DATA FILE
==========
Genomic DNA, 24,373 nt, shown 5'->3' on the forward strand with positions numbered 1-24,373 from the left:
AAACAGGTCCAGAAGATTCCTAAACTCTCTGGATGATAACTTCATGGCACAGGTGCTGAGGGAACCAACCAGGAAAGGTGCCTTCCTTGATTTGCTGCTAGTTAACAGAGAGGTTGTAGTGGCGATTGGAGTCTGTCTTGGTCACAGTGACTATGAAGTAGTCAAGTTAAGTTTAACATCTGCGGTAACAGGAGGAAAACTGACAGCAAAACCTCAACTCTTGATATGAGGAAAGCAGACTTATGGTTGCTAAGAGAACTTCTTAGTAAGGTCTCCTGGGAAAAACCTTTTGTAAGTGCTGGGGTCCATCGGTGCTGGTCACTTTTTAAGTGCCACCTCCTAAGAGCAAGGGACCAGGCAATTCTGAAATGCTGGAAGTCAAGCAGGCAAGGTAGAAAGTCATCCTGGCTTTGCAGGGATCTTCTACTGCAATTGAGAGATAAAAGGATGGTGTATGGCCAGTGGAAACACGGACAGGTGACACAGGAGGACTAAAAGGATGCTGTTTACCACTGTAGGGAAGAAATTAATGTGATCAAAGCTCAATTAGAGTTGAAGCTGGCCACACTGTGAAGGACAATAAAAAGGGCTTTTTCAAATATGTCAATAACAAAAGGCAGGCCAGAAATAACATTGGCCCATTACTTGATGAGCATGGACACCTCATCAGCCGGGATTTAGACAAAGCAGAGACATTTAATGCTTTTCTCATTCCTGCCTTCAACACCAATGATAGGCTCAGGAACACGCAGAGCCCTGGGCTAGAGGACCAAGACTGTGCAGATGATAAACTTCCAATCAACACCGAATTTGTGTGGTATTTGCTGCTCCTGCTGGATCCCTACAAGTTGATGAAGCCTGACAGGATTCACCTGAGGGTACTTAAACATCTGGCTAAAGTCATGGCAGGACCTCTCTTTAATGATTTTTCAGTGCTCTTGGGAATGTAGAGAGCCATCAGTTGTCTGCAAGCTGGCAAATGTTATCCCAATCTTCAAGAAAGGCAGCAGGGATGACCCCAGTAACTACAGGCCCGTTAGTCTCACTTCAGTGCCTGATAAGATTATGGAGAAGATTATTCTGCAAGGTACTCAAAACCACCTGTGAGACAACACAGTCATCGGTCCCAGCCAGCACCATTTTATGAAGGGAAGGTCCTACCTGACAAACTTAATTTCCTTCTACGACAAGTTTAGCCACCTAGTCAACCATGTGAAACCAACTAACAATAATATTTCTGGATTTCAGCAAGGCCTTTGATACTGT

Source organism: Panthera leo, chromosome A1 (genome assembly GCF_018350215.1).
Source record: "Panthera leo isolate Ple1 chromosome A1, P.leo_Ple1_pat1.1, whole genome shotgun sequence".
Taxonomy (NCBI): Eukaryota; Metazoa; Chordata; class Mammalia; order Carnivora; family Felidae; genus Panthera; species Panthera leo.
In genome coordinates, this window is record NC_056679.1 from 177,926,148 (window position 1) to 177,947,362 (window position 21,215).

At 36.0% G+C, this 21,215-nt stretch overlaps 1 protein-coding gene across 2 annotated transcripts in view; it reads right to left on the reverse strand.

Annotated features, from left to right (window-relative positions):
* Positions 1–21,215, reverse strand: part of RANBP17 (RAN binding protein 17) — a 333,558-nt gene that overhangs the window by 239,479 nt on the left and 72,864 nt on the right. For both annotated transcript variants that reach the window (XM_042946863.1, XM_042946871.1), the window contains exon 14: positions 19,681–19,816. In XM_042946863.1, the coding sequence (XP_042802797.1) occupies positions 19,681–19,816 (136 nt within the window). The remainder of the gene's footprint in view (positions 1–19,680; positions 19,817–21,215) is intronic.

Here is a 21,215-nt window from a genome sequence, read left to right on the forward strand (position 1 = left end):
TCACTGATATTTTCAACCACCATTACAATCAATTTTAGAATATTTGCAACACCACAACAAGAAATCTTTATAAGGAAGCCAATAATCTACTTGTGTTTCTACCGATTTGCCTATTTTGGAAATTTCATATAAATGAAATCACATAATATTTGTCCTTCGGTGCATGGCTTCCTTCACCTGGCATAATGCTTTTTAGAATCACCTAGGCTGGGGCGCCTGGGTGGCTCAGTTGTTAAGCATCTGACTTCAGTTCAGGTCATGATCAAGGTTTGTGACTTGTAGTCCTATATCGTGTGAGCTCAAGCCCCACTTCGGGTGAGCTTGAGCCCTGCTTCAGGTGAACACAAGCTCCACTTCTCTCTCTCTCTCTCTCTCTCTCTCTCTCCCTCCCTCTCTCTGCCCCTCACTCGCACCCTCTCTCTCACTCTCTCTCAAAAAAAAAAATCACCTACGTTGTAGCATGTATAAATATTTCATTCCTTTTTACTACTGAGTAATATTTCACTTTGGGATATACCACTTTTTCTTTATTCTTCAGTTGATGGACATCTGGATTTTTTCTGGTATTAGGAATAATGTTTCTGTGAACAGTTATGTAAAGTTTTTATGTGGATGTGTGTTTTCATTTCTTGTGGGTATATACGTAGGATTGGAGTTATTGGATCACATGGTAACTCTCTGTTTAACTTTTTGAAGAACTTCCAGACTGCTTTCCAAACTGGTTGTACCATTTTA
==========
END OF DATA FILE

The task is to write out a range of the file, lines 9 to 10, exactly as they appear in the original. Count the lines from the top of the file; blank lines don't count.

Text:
* Positions 1–21,215, reverse strand: part of RANBP17 (RAN binding protein 17) — a 333,558-nt gene that overhangs the window by 239,479 nt on the left and 72,864 nt on the right. For both annotated transcript variants that reach the window (XM_042946863.1, XM_042946871.1), the window contains exon 14: positions 19,681–19,816. In XM_042946863.1, the coding sequence (XP_042802797.1) occupies positions 19,681–19,816 (136 nt within the window). The remainder of the gene's footprint in view (positions 1–19,680; positions 19,817–21,215) is intronic.

Here is a 21,215-nt window from a genome sequence, read left to right on the forward strand (position 1 = left end):